The test question is poor. Death may be regarded as an uncountable thing which requires a singular form: death comes to us all, or a countable thing: a pet's death is sad. If this distinction, which, as @James K says, is optional, is made, it is usually between:
(1) death in general or in the abstract
the government deplored 100 people's death in a flood and
(2) the deaths of individuals or types of death
100 people's deaths in a flood were mourned by their relatives
Police recorded 50 people's deaths from stabbing and 65 from car accidents in my town last year
Many people do not make this distinction and simply use singular or plural depending on the number, as you wished to in your answer.
It may be worth noting that, in the context of e.g. a riot, natural disaster, car or plane crash, etc, it would be assumed by a reader or listener that the deaths are those of people, so that The flood which happened last week caused 100 deaths would be a more natural way of saying it, and Last week's flood killed 100 people even more natural. The test sentence is an awkward, non-fluent one which may have been composed by a non-native speaker.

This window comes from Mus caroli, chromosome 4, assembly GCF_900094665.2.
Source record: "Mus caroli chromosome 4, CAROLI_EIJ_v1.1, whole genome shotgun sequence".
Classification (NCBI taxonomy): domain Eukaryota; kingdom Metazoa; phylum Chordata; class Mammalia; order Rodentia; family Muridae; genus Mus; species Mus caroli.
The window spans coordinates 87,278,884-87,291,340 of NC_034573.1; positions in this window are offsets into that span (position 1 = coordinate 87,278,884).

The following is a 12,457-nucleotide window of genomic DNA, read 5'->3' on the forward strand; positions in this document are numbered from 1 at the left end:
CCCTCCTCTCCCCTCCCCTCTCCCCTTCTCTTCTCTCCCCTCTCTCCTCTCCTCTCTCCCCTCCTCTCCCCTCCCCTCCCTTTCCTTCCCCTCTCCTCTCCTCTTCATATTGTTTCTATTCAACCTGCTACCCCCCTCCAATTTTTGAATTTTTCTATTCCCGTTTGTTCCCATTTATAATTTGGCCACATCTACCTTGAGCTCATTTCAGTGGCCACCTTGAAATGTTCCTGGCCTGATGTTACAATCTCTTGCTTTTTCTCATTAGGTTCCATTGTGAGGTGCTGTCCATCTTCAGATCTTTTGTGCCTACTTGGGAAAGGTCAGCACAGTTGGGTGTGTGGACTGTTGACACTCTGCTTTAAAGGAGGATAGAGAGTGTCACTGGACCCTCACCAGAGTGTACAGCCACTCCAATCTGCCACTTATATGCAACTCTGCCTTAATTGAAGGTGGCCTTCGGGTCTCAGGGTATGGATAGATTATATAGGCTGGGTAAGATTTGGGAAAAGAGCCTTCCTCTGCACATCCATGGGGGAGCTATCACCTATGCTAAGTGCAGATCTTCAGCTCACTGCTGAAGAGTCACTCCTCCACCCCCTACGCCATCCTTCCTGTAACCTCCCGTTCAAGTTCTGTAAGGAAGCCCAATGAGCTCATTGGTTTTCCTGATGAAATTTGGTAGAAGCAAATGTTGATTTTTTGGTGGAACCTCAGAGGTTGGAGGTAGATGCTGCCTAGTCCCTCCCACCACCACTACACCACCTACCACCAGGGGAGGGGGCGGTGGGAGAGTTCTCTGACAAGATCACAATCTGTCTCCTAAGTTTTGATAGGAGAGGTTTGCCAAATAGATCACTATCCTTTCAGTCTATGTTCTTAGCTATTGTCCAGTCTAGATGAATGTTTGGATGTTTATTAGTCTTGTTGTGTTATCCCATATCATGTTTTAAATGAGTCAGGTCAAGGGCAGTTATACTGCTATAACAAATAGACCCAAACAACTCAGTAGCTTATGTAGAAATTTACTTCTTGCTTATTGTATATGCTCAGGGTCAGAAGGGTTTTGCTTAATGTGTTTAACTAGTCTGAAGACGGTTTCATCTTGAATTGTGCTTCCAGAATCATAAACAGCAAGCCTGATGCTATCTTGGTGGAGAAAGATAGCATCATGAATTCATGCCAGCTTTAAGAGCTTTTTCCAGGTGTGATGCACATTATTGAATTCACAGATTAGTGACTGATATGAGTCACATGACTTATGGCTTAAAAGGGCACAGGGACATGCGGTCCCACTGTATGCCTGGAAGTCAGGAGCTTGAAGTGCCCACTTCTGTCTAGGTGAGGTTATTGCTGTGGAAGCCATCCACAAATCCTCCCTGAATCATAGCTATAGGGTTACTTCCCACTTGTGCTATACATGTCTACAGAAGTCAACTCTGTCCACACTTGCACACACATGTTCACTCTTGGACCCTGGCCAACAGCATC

Josef Stalin, a famous former Soviet dictator, is often quoted as saying "The death of one man is a tragedy. The death of millions is a statistic."
There's no proof that Stalin ever said this, but even if he did, he would likely have been quoting a 1932 essay on French humour by a German journalist, satirist, and pacifist Kurt Tucholsky, who quotes a fictional diplomat from the French Ministry of Foreign affairs, speaking on the horrors of war.
"The war?" says Tucholsky's diplomat, "I cannot find it to be so bad! The death of one man: this is a catastrophe. Hundreds of thousands of deaths: that is a statistic!"